NOBLESVILLE, Indiana (AP) — An Indiana coroner’s office is asking relatives of young men who disappeared between the mid-1980s and mid-1990s to submit DNA samples to re-identify human remains found on land once owned by a man was suspected of a series of murdersthe extent of which is still unclear.
More than 10,000 human bones and bone fragments were discovered beginning in the mid-1990s at Fox Hollow Farm, a 18-acre property in Westfield, a Hamilton County city a few miles north of Indianapolis, said Jeff Jellison, the assistant coroner of the county and coroner.
The property’s then-owner, businessman Herbert Baumeister, was 49 when he killed himself in Canada in July 1996 when investigators tried to question him about the remains.
Investigators believed Baumeister, a married father of three who frequented gay bars, had lured men into his home and killed them. By 1999, authorities had linked him to the disappearances of at least 16 men since 1980, including several whose bodies were found in shallow creeks in rural central Indiana and western Ohio.
Jellison said in a press release that investigators believe the 10,000 charred bones and fragments found at Baumeister’s property may represent the remains of at least 25 people.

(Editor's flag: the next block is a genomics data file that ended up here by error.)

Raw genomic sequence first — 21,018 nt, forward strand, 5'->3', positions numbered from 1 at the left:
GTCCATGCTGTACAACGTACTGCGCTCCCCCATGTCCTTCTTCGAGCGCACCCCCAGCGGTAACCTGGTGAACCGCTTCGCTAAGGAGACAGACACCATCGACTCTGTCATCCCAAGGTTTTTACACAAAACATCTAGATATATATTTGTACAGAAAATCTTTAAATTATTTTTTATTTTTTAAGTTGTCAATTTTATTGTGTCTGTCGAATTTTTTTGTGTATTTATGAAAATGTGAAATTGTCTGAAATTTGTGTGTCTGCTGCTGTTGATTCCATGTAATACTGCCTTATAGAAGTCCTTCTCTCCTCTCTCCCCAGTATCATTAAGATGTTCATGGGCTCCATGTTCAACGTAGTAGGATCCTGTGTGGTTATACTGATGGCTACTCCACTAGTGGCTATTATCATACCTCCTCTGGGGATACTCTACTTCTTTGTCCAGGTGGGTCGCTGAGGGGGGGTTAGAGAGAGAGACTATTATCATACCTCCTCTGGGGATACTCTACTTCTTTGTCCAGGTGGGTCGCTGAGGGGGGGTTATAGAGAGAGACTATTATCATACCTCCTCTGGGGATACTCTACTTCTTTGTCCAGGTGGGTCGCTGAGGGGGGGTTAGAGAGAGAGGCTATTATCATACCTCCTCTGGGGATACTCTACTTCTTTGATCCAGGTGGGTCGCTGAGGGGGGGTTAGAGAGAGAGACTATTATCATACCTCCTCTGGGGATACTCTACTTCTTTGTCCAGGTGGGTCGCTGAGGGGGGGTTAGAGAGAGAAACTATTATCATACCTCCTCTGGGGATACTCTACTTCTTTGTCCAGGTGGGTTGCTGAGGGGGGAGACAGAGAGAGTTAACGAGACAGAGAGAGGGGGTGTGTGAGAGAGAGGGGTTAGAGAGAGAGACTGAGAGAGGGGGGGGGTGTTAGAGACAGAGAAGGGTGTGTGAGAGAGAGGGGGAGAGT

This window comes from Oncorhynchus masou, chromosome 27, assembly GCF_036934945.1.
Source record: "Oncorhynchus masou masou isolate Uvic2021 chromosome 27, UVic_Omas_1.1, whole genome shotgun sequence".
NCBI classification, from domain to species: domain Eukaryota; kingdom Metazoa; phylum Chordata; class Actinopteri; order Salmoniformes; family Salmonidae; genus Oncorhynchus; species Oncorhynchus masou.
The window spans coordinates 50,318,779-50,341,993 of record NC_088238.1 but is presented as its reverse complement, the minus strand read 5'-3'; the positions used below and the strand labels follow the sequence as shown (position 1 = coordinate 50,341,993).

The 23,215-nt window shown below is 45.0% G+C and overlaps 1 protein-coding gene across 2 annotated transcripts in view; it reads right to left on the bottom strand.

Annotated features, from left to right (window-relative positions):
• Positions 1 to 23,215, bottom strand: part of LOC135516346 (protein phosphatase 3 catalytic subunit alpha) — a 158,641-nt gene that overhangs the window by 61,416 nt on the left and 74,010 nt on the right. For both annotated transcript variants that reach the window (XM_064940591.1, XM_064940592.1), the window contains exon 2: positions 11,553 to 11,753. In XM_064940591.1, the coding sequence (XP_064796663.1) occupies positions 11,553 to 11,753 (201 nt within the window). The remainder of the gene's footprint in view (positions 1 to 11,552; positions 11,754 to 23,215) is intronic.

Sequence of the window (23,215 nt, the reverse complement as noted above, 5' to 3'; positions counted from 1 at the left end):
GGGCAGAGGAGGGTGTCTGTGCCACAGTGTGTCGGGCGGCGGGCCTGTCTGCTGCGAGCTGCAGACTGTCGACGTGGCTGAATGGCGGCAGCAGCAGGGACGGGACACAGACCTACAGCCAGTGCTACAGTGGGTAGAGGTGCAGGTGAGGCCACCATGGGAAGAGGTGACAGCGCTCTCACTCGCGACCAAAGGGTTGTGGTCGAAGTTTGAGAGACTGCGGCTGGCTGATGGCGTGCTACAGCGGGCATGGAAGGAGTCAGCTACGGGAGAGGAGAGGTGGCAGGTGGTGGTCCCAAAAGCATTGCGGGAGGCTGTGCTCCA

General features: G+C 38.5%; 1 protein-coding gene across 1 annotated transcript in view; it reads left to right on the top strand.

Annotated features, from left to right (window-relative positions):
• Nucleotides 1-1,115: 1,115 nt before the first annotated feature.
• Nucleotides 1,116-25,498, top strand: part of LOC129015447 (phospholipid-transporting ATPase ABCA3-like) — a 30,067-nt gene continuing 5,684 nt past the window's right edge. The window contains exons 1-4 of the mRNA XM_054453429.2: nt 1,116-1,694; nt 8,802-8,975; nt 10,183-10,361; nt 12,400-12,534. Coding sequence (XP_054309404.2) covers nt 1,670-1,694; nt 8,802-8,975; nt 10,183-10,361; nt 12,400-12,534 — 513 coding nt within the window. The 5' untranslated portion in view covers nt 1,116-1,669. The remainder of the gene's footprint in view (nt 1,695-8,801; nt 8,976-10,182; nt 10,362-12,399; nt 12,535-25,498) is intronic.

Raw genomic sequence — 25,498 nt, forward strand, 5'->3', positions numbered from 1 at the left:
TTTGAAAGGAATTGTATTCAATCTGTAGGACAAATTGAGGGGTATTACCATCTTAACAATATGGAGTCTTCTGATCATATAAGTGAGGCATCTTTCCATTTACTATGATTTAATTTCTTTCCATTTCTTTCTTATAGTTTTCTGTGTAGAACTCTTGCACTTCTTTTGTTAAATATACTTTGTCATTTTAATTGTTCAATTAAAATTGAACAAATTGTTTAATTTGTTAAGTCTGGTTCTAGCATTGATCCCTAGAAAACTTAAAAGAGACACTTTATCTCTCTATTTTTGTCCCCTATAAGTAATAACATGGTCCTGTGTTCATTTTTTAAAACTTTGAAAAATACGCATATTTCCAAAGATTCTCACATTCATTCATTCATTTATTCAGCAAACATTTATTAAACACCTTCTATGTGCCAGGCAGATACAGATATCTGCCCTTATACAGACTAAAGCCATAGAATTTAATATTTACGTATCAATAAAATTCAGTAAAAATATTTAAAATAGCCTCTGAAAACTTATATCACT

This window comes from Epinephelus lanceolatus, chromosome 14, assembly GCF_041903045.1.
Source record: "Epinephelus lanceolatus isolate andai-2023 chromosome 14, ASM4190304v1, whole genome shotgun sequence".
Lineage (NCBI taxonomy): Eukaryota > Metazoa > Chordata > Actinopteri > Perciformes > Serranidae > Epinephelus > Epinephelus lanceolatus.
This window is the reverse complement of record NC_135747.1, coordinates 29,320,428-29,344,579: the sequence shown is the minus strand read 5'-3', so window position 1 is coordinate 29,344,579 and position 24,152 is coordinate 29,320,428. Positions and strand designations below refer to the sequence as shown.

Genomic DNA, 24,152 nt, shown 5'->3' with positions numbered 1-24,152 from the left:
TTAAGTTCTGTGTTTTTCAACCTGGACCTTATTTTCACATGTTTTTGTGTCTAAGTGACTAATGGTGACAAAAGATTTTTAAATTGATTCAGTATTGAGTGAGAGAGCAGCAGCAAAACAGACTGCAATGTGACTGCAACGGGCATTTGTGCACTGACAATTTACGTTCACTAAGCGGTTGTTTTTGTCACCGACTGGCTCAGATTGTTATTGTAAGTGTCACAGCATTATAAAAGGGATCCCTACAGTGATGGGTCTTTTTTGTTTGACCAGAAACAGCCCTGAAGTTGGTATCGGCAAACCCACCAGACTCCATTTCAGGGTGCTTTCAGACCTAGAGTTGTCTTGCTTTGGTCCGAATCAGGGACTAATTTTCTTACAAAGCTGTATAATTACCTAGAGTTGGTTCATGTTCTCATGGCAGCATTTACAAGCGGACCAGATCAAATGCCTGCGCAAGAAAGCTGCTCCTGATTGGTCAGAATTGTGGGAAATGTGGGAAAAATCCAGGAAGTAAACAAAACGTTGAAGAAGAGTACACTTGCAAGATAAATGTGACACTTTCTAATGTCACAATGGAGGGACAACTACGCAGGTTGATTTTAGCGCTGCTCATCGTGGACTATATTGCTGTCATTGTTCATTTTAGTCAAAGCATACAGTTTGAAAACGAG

He said 11 human DNA samples were extracted from the bones during the original investigation in the 1990s. Eight of those people, all young men, were identified and matched to DNA samples, but the three remaining DNA profiles are from unknown individuals, Jellison said.
Jellison, who takes up his post as Hamilton County Coroner in January, said in a press release that it was “unacceptable” that the skeletal remains sat on a shelf for about a quarter of a century. He said: “We must make every effort to identify these people and return them to their loved ones.”
Jellison said the Hamilton County Coroner’s Office is working with the University of Indianapolis Forensic Archeology Laboratory, the Indiana State Police and other law enforcement agencies to determine if some of the remains could be used to create additional DNA profiles.
Jellison said about 100 bones have been identified so far that may be suitable for DNA extraction.
He encourages relatives of young men who went missing from the mid-1980s to the mid-1990s to submit a DNA sample to assist in identification efforts. Anyone with a friend who was missing during this time period can also provide tips to investigators, Jellison said.
DNA was a relatively new investigative tool a quarter century ago, but DNA profiling has now become “faster and easier to use,” Jellison said.
“These remains represent people. These people are someone’s son, someone’s brother, someone’s father. You’re not just a box full of bones. They are human and we need to look into that,” he said.